Bryan Braxton, Ph.D.
Senior Director, Aseptic Research and Development
When clients with aseptic pharmaceutical projects reach out to Pharmaceutics International (Pii) for development support, they typically meet Bryan Braxton, and soon after, they get the feeling of confidence that comes with choosing the right contract developer.
The first thing one notices about Bryan is his friendly, grounded demeanor, something for which he gives credit to his parents and his blue-collar, Midwestern upbringing. Underneath that friendliness is a scientific mind that creates solutions for our most complex aseptic development projects. But how did these two traits combine in the same person?
Bryan recalls riding in the back seat of his family sedan when he was in elementary school as his father drove his mother to and from work and college. His mother’s example and father’s support for the family became an inspiration for Bryan and his older sisters, which ignited a passion for life-long learning that burns brightly to this day.
At some point in high school, Bryan became attracted to the pharmacy and while attending the School of Pharmacy at the University of Missouri-Kansas City (UMKC), his curiosity to compounding caught the attention of his professor, Dr. Beverly Sandmann. She asked Bryan if he would like to do some research for her on the modeling of dissolution rates of aspirin.
Dr. Sandmann suggested Bryan apply to the University of Kansas Department of Pharmaceutical Chemistry, down the road from UMKC. The program was founded and chaired by her major professor, Dr. Takeru Higuchi, considered to be the father of physical pharmacy and a legendary figure in the field. The program transitioned to the chairmanship of Dr. Ronald Borchardt, himself a pioneer in protein formulation sciences. It was during his time at the University of Kansas that Bryan learned the process of uniting first principle physical sciences with formulation and dosage form development, a passion which he enjoys each day at Pii. He will also bring his perspectives to dosage form design as a licensed pharmacist.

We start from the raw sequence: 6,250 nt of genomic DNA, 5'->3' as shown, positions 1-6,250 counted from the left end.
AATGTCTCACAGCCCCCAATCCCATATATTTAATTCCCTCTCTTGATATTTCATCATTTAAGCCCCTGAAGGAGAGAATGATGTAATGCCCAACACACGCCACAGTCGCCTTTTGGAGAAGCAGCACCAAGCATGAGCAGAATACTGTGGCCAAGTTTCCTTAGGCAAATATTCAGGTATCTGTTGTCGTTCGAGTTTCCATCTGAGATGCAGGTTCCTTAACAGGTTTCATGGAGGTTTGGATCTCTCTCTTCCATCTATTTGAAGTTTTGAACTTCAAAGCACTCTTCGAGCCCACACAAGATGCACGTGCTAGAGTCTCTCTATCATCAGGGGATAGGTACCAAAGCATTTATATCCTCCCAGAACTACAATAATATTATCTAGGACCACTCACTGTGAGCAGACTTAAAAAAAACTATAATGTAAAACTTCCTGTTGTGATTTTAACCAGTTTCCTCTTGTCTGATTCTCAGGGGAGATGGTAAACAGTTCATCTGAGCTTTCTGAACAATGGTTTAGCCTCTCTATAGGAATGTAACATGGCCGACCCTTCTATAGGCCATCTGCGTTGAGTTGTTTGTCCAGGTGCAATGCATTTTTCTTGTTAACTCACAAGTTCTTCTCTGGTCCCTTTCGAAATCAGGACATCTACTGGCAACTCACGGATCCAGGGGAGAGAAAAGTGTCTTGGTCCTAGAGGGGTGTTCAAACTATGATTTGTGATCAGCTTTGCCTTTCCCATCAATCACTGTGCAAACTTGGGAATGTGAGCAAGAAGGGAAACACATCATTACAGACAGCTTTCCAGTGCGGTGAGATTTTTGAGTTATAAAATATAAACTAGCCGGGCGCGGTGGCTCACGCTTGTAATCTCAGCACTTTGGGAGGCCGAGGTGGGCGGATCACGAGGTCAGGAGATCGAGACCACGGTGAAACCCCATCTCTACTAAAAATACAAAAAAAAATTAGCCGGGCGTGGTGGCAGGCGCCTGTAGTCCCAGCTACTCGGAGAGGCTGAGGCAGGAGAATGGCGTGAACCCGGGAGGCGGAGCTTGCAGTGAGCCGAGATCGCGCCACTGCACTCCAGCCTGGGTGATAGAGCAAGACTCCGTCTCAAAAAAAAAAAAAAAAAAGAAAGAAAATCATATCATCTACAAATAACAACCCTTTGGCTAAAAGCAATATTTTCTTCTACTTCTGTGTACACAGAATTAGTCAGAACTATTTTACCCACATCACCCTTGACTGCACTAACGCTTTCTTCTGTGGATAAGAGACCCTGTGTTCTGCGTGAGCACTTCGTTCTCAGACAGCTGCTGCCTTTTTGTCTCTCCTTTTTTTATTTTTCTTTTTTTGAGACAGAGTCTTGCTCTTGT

Bryan credits his time at the University of Kansas under the tutelage of Dr. J. Howard Rytting, himself accomplished in physical chemistry, as the foundation for his scientific work in pharmaceutics at Pii. Bryan describes physical pharmacy as the perfect and imperfect integration of math, chemistry, and pharmacy.
When describing his role, he says, “it is all about relationships” and understanding the dosage form objectives of the drug sponsor. As a senior director of Aseptic R&D in a CDMO, the relationship with the drug sponsor is critically important. However, when engaged in the hard work of R&D, the important relationship is that between the science and the patient.
If you are interested in speaking with Bryan about your aseptic project, contact us, we guarantee it will be time well spent.